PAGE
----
What's the Best Time to Announce Your Pregnancy?

Share the exciting news when the timing is right

Updated 11/23/17

Stocksy

When you’re trying to conceive, getting a positive pregnancy test is often all you can think about. But what do you do once you get one?

Aside from scheduling your first prenatal appointment, most minds shift fairly quickly into the, “Who are we going to tell, and when?” mode.

In asking around, it seems that everyone has different opinions. Some might announce right away, wanting to shout their happy news from the rooftops (or Facebook.) Others might wait the average 12 weeks, or until they enter the second trimester. For some, waiting until after the 20-week anatomy scan is when they prefer to share their joy with the world.

If you’re confused—don’t worry. We consulted with Dr. Lakeisha Richardson, and OB/GYN in Greenville, Mississippi for her expert advice.

She advises, “Most physicians recommend that couples wait to announce their pregnancy until they are out of the first trimester or after 14 weeks,” noting that of course there’s no hard or fast rule that prohibits anyone from announcing whenever they want. However, she explains, “for the unfortunate person that has a first trimester miscarriage and announces their pregnancy too soon- they may find it more difficult to heal after the loss because of the attention and continued questions about the pregnancy,” adding that they would have to let as many people know as possible that they miscarried to prevent future tough conversations.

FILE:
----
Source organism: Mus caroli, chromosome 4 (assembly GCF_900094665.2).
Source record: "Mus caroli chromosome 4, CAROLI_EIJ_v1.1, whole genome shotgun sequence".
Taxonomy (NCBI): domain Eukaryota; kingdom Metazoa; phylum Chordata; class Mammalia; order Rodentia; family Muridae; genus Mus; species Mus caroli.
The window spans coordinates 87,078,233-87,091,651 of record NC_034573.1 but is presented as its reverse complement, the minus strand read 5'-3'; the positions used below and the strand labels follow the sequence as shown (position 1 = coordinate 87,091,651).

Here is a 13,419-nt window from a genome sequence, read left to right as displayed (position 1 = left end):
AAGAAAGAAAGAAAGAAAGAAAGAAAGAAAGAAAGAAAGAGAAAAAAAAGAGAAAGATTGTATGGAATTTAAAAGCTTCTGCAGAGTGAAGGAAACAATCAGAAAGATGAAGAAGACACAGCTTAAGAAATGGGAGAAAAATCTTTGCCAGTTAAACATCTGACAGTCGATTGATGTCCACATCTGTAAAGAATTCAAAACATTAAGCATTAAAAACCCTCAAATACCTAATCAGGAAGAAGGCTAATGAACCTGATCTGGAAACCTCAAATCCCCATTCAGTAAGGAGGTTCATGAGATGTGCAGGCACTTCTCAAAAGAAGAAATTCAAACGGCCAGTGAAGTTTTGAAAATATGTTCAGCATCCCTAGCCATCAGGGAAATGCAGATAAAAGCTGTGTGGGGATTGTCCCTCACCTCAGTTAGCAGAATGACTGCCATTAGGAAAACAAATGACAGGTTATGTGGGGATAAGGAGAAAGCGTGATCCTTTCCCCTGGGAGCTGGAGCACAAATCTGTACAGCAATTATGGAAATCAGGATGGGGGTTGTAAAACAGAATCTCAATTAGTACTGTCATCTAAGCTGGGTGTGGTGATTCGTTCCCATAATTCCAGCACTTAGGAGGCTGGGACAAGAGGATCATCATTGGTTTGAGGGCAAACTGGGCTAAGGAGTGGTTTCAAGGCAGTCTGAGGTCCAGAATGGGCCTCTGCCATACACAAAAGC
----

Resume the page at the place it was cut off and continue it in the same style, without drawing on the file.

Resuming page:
On the contrary, the couple may find comfort in having people around them having shared in their joy, and that can now help support them through the loss.

Dr. Richardson says, “Eighty percent of all miscarriages occur before 12 weeks’ gestation, “and that “studies estimate that 15 - 25% of recognized pregnancies will result in a miscarriage.” While many couples might think that after hearing a heartbeat they may be out of the woods, she warns, “Patients should not be deceived by an early ultrasound with fetal cardiac activity. A miscarriage can still occur even after a heartbeat has been seen on ultrasound.”

Aside from the risk of miscarriages being higher in the first 12 weeks, women who are considered “high risk” may want to wait even longer. “Women who have a high-risk pregnancy may want to wait until the fetus reaches viability (24 weeks) before announcing the pregnancy. Especially women who have a history of an incompetent cervix where pregnancy loss occurs in the second and third trimester,” Dr. Richardson explains.

Furthermore, she advises that perhaps women with recurrent pregnancy loss, those whom have suffered from multiple miscarriages, might also opt to wait a bit longer to help prevent or alleviate the emotional toll.”

No matter how or when you choose to do so, announcing your pregnancy is a deeply personal and incredibly exciting moment in a couple’s life.

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